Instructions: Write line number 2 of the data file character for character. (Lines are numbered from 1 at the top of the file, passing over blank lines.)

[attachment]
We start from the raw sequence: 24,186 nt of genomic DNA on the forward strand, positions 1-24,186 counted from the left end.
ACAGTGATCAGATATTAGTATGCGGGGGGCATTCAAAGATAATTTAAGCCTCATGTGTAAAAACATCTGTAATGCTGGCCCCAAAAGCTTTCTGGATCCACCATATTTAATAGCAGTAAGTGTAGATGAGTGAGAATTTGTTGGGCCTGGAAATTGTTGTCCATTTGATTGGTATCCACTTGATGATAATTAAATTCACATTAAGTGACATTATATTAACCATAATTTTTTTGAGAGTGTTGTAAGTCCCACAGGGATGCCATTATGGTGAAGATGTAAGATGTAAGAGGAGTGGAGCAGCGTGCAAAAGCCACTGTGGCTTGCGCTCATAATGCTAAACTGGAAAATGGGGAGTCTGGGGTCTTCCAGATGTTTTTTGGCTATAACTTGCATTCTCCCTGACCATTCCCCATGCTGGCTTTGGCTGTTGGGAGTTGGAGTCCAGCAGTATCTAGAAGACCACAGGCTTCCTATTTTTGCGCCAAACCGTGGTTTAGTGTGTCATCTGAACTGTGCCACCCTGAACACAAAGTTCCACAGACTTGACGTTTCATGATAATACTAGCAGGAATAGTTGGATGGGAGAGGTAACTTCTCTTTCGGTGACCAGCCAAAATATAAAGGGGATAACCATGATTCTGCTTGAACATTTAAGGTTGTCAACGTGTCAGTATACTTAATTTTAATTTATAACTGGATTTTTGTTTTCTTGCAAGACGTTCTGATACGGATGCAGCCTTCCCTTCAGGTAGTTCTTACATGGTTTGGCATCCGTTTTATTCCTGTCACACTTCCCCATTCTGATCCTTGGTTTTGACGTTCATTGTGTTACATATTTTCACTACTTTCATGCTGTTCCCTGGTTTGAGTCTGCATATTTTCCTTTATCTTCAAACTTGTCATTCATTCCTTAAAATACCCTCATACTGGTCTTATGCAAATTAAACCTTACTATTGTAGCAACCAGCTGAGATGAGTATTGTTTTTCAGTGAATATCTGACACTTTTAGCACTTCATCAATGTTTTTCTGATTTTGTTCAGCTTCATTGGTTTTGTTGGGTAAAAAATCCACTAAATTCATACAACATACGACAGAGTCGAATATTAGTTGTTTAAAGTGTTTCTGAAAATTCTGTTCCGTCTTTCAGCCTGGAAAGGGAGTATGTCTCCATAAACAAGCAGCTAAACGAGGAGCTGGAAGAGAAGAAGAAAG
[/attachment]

ACAGTGATCAGATATTAGTATGCGGGGGGCATTCAAAGATAATTTAAGCCTCATGTGTAAAAACATCTGTAATGCTGGCCCCAAAAGCTTTCTGGATCCACCATATTTAATAGCAGTAAGTGTAGATGAGTGAGAATTTGTTGGGCCTGGAAATTGTTGTCCATTTGATTGGTATCCACTTGATGATAATTAAATTCACATTAAGTGACATTATATTAACCATAATTTTTTTGAGAGTGTTGTAAGTCCCACAGGGATGCCATTATGGTGAAGATGTAAGATGTAAGAGGAGTGGAGCAGCGTGCAAAAGCCACTGTGGCTTGCGCTCATAATGCTAAACTGGAAAATGGGGAGTCTGGGGTCTTCCAGATGTTTTTTGGCTATAACTTGCATTCTCCCTGACCATTCCCCATGCTGGCTTTGGCTGTTGGGAGTTGGAGTCCAGCAGTATCTAGAAGACCACAGGCTTCCTATTTTTGCGCCAAACCGTGGTTTAGTGTGTCATCTGAACTGTGCCACCCTGAACACAAAGTTCCACAGACTTGACGTTTCATGATAATACTAGCAGGAATAGTTGGATGGGAGAGGTAACTTCTCTTTCGGTGACCAGCCAAAATATAAAGGGGATAACCATGATTCTGCTTGAACATTTAAGGTTGTCAACGTGTCAGTATACTTAATTTTAATTTATAACTGGATTTTTGTTTTCTTGCAAGACGTTCTGATACGGATGCAGCCTTCCCTTCAGGTAGTTCTTACATGGTTTGGCATCCGTTTTATTCCTGTCACACTTCCCCATTCTGATCCTTGGTTTTGACGTTCATTGTGTTACATATTTTCACTACTTTCATGCTGTTCCCTGGTTTGAGTCTGCATATTTTCCTTTATCTTCAAACTTGTCATTCATTCCTTAAAATACCCTCATACTGGTCTTATGCAAATTAAACCTTACTATTGTAGCAACCAGCTGAGATGAGTATTGTTTTTCAGTGAATATCTGACACTTTTAGCACTTCATCAATGTTTTTCTGATTTTGTTCAGCTTCATTGGTTTTGTTGGGTAAAAAATCCACTAAATTCATACAACATACGACAGAGTCGAATATTAGTTGTTTAAAGTGTTTCTGAAAATTCTGTTCCGTCTTTCAGCCTGGAAAGGGAGTATGTCTCCATAAACAAGCAGCTAAACGAGGAGCTGGAAGAGAAGAAGAAAG